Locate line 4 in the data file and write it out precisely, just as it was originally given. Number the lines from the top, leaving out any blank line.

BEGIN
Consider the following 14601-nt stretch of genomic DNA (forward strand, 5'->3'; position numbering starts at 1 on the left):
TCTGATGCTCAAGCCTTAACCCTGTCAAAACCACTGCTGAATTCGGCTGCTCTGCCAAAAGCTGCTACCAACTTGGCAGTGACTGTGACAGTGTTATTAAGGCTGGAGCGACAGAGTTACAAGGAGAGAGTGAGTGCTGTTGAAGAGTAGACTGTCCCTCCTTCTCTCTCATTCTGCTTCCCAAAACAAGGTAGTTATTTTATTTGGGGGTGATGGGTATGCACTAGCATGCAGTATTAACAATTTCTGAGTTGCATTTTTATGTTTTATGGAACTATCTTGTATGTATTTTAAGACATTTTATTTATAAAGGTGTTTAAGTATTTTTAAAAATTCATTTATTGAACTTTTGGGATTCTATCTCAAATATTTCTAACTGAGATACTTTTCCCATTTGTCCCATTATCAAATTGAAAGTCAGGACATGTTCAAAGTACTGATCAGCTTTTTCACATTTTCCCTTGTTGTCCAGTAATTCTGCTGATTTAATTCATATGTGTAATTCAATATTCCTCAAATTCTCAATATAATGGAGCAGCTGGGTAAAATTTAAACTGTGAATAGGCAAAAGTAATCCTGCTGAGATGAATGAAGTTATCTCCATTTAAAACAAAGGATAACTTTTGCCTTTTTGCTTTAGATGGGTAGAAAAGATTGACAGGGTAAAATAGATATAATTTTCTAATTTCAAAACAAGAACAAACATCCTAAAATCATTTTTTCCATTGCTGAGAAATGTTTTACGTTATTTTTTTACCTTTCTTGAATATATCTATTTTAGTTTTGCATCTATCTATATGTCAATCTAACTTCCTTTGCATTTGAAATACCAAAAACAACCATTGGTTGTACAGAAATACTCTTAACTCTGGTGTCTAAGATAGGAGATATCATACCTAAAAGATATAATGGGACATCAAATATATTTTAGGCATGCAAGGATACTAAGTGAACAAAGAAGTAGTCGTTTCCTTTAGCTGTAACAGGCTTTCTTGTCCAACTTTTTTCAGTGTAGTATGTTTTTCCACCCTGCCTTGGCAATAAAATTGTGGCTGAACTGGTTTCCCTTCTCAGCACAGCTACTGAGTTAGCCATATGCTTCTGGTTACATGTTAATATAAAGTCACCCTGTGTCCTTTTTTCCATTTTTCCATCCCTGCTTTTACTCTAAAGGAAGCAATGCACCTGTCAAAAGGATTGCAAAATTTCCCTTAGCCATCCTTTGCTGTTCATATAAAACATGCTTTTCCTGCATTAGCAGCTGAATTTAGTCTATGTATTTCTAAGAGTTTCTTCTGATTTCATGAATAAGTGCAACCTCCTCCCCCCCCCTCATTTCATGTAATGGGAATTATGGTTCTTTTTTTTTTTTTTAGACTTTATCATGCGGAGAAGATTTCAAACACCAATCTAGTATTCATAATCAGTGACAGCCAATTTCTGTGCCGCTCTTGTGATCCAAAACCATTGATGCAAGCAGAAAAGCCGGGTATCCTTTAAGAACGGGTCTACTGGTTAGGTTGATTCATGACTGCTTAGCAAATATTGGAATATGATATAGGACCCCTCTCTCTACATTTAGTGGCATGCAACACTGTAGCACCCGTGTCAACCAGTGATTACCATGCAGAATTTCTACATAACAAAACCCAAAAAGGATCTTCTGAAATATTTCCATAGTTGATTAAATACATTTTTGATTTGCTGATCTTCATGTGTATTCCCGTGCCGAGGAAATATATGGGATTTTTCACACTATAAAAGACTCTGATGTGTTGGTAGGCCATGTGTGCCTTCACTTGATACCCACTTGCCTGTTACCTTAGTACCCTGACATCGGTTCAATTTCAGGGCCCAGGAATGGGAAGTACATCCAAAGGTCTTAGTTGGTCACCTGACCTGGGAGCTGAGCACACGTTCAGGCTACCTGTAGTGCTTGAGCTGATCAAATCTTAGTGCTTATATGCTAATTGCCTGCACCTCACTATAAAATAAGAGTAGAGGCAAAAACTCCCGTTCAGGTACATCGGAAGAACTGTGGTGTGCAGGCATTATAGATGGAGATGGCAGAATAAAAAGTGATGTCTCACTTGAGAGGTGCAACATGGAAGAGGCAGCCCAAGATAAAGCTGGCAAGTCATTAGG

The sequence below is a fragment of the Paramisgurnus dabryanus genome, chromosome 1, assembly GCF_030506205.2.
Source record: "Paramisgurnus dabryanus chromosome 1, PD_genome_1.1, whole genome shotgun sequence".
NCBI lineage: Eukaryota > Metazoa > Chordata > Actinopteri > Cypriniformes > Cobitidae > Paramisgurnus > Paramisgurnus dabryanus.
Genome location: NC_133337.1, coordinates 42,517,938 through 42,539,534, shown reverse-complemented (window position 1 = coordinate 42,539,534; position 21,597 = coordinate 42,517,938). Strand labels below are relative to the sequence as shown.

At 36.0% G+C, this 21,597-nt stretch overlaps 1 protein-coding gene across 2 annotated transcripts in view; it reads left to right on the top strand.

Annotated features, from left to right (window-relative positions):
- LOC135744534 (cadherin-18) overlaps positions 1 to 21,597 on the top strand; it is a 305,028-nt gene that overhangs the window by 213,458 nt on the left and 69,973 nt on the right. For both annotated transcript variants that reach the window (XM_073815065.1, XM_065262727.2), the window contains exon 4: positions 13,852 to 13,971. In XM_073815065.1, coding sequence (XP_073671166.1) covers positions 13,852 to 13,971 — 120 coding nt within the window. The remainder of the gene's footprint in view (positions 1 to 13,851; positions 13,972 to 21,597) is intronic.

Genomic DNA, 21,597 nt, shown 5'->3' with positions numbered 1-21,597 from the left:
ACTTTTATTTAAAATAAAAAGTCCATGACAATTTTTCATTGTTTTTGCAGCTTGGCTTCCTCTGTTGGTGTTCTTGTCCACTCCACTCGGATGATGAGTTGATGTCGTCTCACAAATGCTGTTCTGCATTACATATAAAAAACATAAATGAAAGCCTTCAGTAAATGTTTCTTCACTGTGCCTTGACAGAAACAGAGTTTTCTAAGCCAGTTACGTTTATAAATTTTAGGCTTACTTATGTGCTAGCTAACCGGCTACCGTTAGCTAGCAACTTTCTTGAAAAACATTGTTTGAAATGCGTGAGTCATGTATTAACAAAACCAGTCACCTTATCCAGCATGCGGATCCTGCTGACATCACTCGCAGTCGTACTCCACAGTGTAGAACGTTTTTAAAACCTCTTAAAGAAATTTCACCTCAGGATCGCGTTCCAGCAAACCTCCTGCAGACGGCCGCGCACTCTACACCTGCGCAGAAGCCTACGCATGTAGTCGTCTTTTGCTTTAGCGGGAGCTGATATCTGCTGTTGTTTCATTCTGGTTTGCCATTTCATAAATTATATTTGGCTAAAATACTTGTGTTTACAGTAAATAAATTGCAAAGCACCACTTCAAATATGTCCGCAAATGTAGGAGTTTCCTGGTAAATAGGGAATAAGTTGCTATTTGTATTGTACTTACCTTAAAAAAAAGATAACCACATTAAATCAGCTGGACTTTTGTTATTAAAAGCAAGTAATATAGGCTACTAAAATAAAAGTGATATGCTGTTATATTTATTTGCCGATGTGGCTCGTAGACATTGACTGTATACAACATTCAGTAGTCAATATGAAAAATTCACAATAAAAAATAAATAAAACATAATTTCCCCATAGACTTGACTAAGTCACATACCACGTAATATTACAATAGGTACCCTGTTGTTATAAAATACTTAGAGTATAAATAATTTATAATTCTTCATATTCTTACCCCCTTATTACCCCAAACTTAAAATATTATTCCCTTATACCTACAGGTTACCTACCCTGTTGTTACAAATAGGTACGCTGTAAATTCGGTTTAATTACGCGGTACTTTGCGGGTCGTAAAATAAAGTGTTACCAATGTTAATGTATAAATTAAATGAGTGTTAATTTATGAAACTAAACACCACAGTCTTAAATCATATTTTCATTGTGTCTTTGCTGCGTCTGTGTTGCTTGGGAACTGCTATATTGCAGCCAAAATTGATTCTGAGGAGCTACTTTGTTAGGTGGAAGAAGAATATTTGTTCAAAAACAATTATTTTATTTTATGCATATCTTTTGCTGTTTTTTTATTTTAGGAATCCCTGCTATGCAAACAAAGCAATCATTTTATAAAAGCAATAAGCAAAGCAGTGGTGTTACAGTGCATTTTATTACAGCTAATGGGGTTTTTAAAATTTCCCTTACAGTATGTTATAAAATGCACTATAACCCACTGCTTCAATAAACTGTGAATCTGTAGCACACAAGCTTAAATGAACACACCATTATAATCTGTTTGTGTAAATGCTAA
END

Source record: "Paramisgurnus dabryanus chromosome 1, PD_genome_1.1, whole genome shotgun sequence".